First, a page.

C4C: TEACHING / ­LEARNING ECOLOGIES

TEACHING / LEARNING ECOLOGIES: Spaces and Politics of Education

DEADLINE for (abstract + short bibliography + short biography) = September 20, 2012
Publisher: Cambridge Scholars Publishing – Post-­intercultural Communication and Education series.

EDITORS –
Fred Dervin, University of Helsinki, Finland, multicultural education
Yasmine Abbas, Research Associate ENSA Paris-­La-­Villette, GERPHAU LAVUE 7218; Research Associate University of Geneva, Institute of Environmental Sciences – Globalization, Urban Planning, Governance

It is the intention of this volume to tell a narrative about what makes successful learning/teaching ecologies and thus education effectiveness. In the contexts of compulsory education, higher education, further education and lifelong learning, the design of spaces and the built environment matter as much as the politics of education. As such spaces and buildings do have social, political and educational functions, which cannot be ignored: they are never impartial. With the increase in online education, learning ecology becomes even more complex. What key aspects should actors involved in education (not) take into account?

FIND THE COMPLETE C4C HERE.

Links of interest:
The best school in the world (Finland)
The whole city as a classroom (Japan)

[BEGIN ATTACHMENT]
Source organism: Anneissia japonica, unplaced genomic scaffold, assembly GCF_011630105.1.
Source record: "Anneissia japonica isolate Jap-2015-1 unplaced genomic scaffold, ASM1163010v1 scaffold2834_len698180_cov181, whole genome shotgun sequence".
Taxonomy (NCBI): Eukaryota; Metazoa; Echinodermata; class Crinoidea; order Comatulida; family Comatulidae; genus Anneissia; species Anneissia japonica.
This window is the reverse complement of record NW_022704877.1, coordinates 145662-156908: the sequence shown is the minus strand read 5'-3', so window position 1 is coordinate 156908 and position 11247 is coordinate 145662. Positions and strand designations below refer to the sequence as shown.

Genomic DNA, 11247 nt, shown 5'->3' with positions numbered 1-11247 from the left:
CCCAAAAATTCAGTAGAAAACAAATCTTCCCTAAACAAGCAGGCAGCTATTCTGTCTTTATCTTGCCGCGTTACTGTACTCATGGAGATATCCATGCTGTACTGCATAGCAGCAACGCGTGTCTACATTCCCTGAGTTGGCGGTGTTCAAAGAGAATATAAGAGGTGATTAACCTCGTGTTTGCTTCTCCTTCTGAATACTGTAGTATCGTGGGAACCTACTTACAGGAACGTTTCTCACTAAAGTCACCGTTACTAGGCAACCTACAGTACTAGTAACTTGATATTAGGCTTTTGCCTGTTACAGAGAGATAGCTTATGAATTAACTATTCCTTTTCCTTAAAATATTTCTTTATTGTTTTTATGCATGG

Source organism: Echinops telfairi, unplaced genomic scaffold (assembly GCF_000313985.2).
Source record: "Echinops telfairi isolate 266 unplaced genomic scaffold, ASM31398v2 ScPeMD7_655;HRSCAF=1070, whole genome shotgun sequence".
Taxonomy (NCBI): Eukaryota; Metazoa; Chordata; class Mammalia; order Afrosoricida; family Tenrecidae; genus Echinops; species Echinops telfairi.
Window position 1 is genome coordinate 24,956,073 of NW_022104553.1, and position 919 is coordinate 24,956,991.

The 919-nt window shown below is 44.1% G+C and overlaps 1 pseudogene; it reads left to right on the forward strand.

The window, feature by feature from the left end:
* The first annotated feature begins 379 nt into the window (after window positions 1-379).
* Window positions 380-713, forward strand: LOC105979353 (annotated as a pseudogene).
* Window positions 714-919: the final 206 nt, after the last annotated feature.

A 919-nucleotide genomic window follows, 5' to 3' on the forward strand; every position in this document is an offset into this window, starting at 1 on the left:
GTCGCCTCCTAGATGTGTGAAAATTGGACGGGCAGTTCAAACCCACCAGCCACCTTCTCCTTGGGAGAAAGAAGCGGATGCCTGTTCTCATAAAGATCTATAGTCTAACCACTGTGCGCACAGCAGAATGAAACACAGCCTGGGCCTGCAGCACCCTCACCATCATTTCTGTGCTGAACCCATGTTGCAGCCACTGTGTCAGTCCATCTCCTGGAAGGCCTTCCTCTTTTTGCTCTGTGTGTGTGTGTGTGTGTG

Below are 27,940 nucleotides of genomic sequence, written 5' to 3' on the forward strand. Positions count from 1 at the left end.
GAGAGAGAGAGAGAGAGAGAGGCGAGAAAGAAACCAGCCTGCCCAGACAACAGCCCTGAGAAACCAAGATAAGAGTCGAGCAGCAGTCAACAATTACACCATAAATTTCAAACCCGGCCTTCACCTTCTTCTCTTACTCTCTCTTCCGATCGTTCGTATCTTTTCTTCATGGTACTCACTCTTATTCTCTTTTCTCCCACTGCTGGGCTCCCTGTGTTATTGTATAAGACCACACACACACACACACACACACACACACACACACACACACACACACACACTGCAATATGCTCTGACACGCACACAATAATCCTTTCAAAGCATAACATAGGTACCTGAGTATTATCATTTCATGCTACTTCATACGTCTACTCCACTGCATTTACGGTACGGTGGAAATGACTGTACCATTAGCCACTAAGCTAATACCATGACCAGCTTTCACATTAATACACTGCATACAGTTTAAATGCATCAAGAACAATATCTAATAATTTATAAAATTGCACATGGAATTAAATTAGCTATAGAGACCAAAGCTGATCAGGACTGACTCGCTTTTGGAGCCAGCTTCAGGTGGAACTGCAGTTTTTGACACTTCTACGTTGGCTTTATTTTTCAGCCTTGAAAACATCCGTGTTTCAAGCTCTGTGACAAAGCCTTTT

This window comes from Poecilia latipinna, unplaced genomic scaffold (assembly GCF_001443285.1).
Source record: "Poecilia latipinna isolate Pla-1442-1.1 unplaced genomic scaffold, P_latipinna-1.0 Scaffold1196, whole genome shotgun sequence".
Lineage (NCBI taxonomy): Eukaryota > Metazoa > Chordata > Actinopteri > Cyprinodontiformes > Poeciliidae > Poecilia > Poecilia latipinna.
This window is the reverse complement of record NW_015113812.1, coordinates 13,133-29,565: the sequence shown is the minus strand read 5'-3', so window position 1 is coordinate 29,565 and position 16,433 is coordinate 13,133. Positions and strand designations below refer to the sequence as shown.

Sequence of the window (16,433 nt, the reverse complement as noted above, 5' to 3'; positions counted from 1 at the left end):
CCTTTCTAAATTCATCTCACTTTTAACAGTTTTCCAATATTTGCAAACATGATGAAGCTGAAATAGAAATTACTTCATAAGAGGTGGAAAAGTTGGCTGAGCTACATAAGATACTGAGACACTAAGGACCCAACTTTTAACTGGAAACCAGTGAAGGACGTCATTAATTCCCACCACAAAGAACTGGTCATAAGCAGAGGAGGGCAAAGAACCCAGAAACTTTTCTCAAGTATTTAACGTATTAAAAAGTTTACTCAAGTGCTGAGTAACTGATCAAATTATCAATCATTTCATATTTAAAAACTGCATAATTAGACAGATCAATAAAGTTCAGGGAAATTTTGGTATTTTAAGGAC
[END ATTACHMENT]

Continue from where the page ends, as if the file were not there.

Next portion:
Mobile school (Africa)
The open classroom (UK)

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I hope you will devour this book, as if a pig.

A neo-nomadic way of ‘consuming’ a book:

“What if, like the Invisible Sandwich, Re:CP is an intelligent carpet-bag of opinions, views, comparisons, open-discussions and doubts? Then the importance of identifying with its intentions and appetites should be replaced by the reader’s using it with constructive greed as another tool with which to turn his own mind. It contains in a consumable form, a mix of ideas and images, some of which are new, and some of which I have seen and thought of before. Now they can be used, in which ever order you choose and at your own frequency.
I hope you will devour this book, as if a pig.”

Cedric Price, Re:CP (Birkhäuser, 2003): p. 13

Lecture – GME


Presenting the neo-nomad research to students of Tokyo Denki University next week. Will discuss about Genetically Modified Environments i.e. the impact of mobilities on the built environment and practices of the city. Thank you to Professor Yoshito Tobe, I look forward to catch-up with the Osoite project – Osoite means “address or place” in Finnish.

FlashTaTu


Le personnage de FlashTaTu est né d’une réflexion sur le corps et l’espace augmenté. FlashTatu est un super héros qui a le pouvoir de numériser les P. I. G. S. – les People, Information, Goods and Spaces. Flash fait référence aux QR codes aussi appelés flash codes que l’on scanne à l’aide d’un téléphone mobile et qui renvoient à un url. TaTu rappelle l’origine tahitienne du mot tatouage : ta pour dessin et atouas pour esprit. Interpretation littérale mais aussi humoristique de l’individu augmenté et hypertexte, FlashTatu donne corps au zeitgeist bio-numérique. FlashTaTu navigue dans des univers parallèles, le physique et le numérique, et les met en relation. FlashTaTu est aussi un agent bio-politique qui se mêle des questions d’aliénation dans la ville augmentée. C’est un avatar, un médiateur, prétexte à des expérimentations sur les espaces hybrides – physiques et numériques.